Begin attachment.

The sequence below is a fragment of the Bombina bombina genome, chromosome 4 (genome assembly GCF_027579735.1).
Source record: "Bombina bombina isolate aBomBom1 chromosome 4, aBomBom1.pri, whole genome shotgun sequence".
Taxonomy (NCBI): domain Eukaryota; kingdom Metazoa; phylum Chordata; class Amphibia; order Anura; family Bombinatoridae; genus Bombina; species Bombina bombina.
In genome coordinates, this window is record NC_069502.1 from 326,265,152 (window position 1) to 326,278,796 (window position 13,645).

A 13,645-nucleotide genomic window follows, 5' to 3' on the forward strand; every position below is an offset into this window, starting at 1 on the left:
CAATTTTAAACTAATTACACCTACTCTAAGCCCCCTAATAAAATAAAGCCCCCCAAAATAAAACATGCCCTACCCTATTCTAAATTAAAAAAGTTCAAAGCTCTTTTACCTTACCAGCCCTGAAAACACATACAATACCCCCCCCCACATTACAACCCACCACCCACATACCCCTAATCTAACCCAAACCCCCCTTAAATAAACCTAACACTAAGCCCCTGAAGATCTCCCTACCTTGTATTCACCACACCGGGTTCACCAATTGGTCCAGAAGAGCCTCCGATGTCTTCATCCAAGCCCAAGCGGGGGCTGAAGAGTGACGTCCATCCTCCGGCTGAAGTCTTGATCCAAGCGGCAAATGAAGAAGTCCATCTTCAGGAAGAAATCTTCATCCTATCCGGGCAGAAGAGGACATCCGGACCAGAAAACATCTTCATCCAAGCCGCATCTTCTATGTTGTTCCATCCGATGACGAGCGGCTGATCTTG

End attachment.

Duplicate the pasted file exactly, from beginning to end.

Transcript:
The sequence below is a fragment of the Bombina bombina genome, chromosome 4 (genome assembly GCF_027579735.1).
Source record: "Bombina bombina isolate aBomBom1 chromosome 4, aBomBom1.pri, whole genome shotgun sequence".
Taxonomy (NCBI): domain Eukaryota; kingdom Metazoa; phylum Chordata; class Amphibia; order Anura; family Bombinatoridae; genus Bombina; species Bombina bombina.
In genome coordinates, this window is record NC_069502.1 from 326,265,152 (window position 1) to 326,278,796 (window position 13,645).

A 13,645-nucleotide genomic window follows, 5' to 3' on the forward strand; every position below is an offset into this window, starting at 1 on the left:
CAATTTTAAACTAATTACACCTACTCTAAGCCCCCTAATAAAATAAAGCCCCCCAAAATAAAACATGCCCTACCCTATTCTAAATTAAAAAAGTTCAAAGCTCTTTTACCTTACCAGCCCTGAAAACACATACAATACCCCCCCCCACATTACAACCCACCACCCACATACCCCTAATCTAACCCAAACCCCCCTTAAATAAACCTAACACTAAGCCCCTGAAGATCTCCCTACCTTGTATTCACCACACCGGGTTCACCAATTGGTCCAGAAGAGCCTCCGATGTCTTCATCCAAGCCCAAGCGGGGGCTGAAGAGTGACGTCCATCCTCCGGCTGAAGTCTTGATCCAAGCGGCAAATGAAGAAGTCCATCTTCAGGAAGAAATCTTCATCCTATCCGGGCAGAAGAGGACATCCGGACCAGAAAACATCTTCATCCAAGCCGCATCTTCTATGTTGTTCCATCCGATGACGAGCGGCTGATCTTG